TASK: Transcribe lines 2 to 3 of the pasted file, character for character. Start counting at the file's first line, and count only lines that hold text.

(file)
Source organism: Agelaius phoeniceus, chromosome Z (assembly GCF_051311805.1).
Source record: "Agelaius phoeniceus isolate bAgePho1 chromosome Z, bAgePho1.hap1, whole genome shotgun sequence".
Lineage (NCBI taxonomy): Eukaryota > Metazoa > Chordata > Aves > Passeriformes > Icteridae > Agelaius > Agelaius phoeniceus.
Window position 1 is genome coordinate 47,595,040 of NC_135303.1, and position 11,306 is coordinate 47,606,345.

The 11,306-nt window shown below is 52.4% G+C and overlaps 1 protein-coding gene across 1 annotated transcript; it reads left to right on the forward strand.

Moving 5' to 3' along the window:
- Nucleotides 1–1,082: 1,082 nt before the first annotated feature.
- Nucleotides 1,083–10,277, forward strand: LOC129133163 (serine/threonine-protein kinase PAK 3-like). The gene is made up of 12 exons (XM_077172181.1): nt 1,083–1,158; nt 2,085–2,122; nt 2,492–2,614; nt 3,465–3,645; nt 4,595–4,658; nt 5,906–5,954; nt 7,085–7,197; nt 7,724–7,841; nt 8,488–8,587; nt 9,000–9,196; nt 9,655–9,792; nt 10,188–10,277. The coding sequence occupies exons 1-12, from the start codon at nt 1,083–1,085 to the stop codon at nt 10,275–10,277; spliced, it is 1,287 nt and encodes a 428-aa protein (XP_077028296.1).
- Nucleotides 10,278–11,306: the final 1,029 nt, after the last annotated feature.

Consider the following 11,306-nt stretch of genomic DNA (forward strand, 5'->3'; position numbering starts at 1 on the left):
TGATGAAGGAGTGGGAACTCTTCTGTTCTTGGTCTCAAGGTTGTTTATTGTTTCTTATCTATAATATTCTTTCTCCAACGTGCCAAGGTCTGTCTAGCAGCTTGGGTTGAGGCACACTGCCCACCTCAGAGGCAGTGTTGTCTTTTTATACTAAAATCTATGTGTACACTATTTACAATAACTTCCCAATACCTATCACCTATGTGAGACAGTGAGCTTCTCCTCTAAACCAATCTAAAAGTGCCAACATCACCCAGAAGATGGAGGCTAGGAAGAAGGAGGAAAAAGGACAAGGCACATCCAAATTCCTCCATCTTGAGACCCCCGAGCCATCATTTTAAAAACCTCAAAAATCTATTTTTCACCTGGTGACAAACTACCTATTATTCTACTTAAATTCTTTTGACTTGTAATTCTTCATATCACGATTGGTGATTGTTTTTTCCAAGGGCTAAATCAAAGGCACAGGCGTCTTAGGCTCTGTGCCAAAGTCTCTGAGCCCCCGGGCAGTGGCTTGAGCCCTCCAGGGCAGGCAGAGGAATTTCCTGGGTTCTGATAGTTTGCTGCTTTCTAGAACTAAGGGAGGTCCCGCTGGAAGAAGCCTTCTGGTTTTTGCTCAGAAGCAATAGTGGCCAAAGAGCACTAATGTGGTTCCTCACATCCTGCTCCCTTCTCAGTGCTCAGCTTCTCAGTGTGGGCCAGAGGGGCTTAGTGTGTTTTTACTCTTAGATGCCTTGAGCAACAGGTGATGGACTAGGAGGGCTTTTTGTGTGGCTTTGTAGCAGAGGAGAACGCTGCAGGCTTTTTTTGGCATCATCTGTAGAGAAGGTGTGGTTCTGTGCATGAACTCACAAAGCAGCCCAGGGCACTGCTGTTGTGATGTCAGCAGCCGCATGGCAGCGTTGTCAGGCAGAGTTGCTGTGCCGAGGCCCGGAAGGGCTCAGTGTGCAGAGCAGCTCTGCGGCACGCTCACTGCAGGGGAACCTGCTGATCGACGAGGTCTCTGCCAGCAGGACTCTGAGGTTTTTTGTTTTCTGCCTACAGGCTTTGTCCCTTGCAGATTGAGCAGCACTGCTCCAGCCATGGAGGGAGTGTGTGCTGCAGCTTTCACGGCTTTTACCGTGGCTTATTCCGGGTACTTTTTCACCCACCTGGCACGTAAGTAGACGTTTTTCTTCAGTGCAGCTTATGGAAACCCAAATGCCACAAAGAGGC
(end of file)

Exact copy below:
Source record: "Agelaius phoeniceus isolate bAgePho1 chromosome Z, bAgePho1.hap1, whole genome shotgun sequence".
Lineage (NCBI taxonomy): Eukaryota > Metazoa > Chordata > Aves > Passeriformes > Icteridae > Agelaius > Agelaius phoeniceus.